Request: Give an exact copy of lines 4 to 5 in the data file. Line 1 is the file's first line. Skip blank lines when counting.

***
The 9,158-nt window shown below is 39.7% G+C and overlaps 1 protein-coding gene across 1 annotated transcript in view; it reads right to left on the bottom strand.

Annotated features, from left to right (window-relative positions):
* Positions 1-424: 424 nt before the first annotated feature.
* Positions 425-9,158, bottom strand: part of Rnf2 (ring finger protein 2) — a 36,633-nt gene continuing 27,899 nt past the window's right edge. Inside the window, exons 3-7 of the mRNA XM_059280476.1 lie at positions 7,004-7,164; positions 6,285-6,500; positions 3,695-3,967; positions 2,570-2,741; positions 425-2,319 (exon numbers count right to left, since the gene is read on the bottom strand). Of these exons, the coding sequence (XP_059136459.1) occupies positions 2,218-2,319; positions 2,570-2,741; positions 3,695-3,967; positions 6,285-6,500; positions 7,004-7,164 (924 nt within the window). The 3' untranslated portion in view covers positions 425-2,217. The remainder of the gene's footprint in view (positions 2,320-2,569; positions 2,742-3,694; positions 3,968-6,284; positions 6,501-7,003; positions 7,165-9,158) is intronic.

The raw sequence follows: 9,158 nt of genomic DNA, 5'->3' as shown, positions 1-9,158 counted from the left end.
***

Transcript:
* Positions 425-9,158, bottom strand: part of Rnf2 (ring finger protein 2) — a 36,633-nt gene continuing 27,899 nt past the window's right edge. Inside the window, exons 3-7 of the mRNA XM_059280476.1 lie at positions 7,004-7,164; positions 6,285-6,500; positions 3,695-3,967; positions 2,570-2,741; positions 425-2,319 (exon numbers count right to left, since the gene is read on the bottom strand). Of these exons, the coding sequence (XP_059136459.1) occupies positions 2,218-2,319; positions 2,570-2,741; positions 3,695-3,967; positions 6,285-6,500; positions 7,004-7,164 (924 nt within the window). The 3' untranslated portion in view covers positions 425-2,217. The remainder of the gene's footprint in view (positions 2,320-2,569; positions 2,742-3,694; positions 3,968-6,284; positions 6,501-7,003; positions 7,165-9,158) is intronic.

The raw sequence follows: 9,158 nt of genomic DNA, 5'->3' as shown, positions 1-9,158 counted from the left end.